Transformational ideas can come from anywhere. From anyone. National Geographic’s CHASING GENIUS is now soliciting ideas for how we can use the power of connectivity to imagine a better world. Check out the challenge, where the best idea can win $25,000.
Imagine you're a farmer in India with a crop of potatoes to sell. Typically, you go to a marketplace called a mandi and get the best price you can from a local middleman, who will then sell them to another middleman.
What will the potatoes ultimately sell for? Is there a better price somewhere else? No way to tell.
A father and son based in New Delhi want to expand farmers' selling options by bringing the mandi to smartphones. The idea came to Sanjay Agarwalla while he was consulting with telecom and consumer goods companies looking to expand into rural India. He noticed that even as his clients eyed these new markets, no one was thinking about how to help farmers increase their incomes.
Little had changed since Sanjay was a student decades ago, learning about Indian farmers' lack of access to buyers. “Thirty years back and into the future, the same problem still persists,” he says.
After talking the problem over with his son Aditya, then a computer science major at Princeton University, the two decided to form an online marketplace they called the Kisan Network in late 2015.
The Agarwallas' project is one of several using technology to transform the plight of farmers in India, where a variety of factors including climate change have contributed to high rates of suicide.
“Anything that deals with agriculture in India is pretty large. So if it’s a problem, the problem can affect millions of people," Sanjay says, noting that the market is worth more than $250 billion. When it comes to solutions, he says, "the impact could be enormous." After all, some 70 percent of rural households in the country depend on agriculture as a primary source of income.
Kisan Network's app lets farmers advertise their produce and see potential buyers beyond the local mandi. Once the transaction is completed online, Kisan runs the produce from farmer direct to the buyer, each side staying put.
Kisan's fee ranges from 5 to 15 percent of the sale, and farmers get to keep more than they would under the conventional system, where middleman after middleman bids up the price of the produce before it reaches a final buyer.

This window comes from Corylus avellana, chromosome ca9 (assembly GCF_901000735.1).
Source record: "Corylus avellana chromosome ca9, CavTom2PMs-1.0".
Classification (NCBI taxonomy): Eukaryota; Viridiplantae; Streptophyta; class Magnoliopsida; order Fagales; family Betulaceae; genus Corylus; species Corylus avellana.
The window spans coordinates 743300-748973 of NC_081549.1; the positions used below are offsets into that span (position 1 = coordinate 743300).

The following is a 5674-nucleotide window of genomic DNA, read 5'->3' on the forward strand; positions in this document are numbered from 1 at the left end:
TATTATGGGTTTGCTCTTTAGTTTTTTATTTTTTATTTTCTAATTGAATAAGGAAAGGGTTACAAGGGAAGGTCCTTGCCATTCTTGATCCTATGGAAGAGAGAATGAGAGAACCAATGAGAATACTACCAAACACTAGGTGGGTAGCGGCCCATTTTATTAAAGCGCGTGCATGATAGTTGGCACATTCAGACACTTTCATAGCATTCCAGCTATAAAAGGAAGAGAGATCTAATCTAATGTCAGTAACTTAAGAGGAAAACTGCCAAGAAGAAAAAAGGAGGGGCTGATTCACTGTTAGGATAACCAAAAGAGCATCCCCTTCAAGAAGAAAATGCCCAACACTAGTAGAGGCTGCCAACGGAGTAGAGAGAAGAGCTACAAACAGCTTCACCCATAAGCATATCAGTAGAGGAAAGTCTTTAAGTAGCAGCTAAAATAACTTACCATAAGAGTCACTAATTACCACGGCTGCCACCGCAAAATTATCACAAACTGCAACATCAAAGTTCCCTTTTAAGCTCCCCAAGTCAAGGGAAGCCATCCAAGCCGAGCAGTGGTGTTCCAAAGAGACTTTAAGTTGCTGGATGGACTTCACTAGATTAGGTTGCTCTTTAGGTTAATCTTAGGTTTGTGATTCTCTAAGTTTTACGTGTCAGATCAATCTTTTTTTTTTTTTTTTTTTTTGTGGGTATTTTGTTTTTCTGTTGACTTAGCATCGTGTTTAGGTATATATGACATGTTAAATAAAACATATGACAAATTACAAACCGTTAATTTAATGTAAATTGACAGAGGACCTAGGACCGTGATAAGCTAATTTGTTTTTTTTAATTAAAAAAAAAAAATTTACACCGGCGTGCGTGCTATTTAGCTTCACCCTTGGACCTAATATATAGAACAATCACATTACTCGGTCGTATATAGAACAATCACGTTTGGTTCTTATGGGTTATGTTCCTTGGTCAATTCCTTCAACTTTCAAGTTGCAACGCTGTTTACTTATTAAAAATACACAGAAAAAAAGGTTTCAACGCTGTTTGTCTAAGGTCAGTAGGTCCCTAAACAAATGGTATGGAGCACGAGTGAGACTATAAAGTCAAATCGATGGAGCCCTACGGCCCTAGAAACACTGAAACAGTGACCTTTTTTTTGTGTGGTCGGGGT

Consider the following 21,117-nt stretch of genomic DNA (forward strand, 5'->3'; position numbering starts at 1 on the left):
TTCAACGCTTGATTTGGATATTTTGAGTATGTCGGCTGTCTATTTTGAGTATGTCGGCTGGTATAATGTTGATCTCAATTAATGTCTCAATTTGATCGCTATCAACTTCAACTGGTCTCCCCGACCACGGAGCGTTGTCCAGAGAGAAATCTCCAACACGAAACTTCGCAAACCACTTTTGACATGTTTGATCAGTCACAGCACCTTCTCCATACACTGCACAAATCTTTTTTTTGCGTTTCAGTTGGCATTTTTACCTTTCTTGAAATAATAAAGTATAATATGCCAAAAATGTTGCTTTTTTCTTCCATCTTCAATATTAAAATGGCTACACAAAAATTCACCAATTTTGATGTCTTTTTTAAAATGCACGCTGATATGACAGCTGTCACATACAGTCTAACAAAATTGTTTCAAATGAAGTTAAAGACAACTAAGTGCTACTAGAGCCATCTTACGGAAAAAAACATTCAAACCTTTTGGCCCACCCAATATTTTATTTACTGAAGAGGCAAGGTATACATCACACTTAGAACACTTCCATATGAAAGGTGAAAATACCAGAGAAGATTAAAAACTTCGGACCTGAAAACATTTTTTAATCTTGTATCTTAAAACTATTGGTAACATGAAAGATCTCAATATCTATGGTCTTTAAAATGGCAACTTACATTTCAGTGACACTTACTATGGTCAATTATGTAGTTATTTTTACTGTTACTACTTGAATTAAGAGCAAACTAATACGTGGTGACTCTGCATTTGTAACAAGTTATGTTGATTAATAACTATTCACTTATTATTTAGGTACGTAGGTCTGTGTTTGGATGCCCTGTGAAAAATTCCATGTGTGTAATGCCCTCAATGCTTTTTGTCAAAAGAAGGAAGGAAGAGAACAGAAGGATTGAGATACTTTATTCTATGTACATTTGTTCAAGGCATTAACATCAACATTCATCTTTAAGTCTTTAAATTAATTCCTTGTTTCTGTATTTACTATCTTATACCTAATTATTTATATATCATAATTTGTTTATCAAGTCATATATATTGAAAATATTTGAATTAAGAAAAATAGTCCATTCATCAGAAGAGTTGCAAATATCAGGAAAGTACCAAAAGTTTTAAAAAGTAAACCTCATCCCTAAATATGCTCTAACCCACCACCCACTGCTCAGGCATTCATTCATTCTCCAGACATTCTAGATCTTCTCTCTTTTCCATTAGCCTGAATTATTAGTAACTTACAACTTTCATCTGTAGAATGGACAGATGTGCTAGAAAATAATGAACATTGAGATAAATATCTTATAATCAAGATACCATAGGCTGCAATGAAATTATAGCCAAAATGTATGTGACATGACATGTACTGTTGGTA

"Even with low-margin crops like potatoes, we have been able to offer 10 percent more than prevalent market rates. That’s what our entire goal is," says Aditya. "Venturing into higher-margin crops, the improvement goes up."
An initial pilot phase led to backing from the California-based accelerator Y Combinator. More funding came when Aditya, who dropped out of Princeton in his junior year to pursue Kisan Network full-time, was awarded the $100,000 Thiel Fellowship. Kisan has since grown from 10 to more than 30 staff and has plans to expand from its current five locations to a few hundred within the next two years.
Beyond helping farmers earn more money, Kisan aims to fundamentally change the way they sell.
“Today, the ease of doing business for them has improved drastically," Sanjay says, adding that farmers typically might travel miles to a mandi and end up staying overnight without a place to sleep. "Farmers feel it’s better selling to someone who is at their doorstep.”
Another group using tech to help Indian farmers, Cheruvu, was among four $25,000 prize winners in last year's CHASING GENIUS competition. Cheruvu conducts soil tests on farms and provides a digital platform with soil and climate conditions that can help farmers make changes to improve yields.
"Farmers in India face a lot of problems, and from both sides," says Cheruvu co-founder Adithya Dahagama, referring to the systems for growing and for selling. He says that in three years, the penetration of network connectivity among farmers Cheruvu surveyed has gone from 2 percent to more than 30 percent and climbing.
Building products for this new set of technology consumers brings its own challenges. “All of our engineers are from urban backgrounds," says Aditya Agarwalla. "It’s not like you’re building something you would use on your own.” To be effective, Kisan's platform must work with inexpensive smartphones on slower networks, be able to weather outages and support regional languages.
The Agarwallas plan to continue fine-tuning and expanding Kisan; they envision a future where small farmers can trade at ever greater distances across India.
As for dropping out of university to start a business with his dad, Aditya is matter-of-fact. Family businesses are common in India, he says, but he acknowledges theirs is a little different.
"Normally the younger generation takes up a business that has been running for a long time," Aditya says. "We were starting off together at the same time with something new.”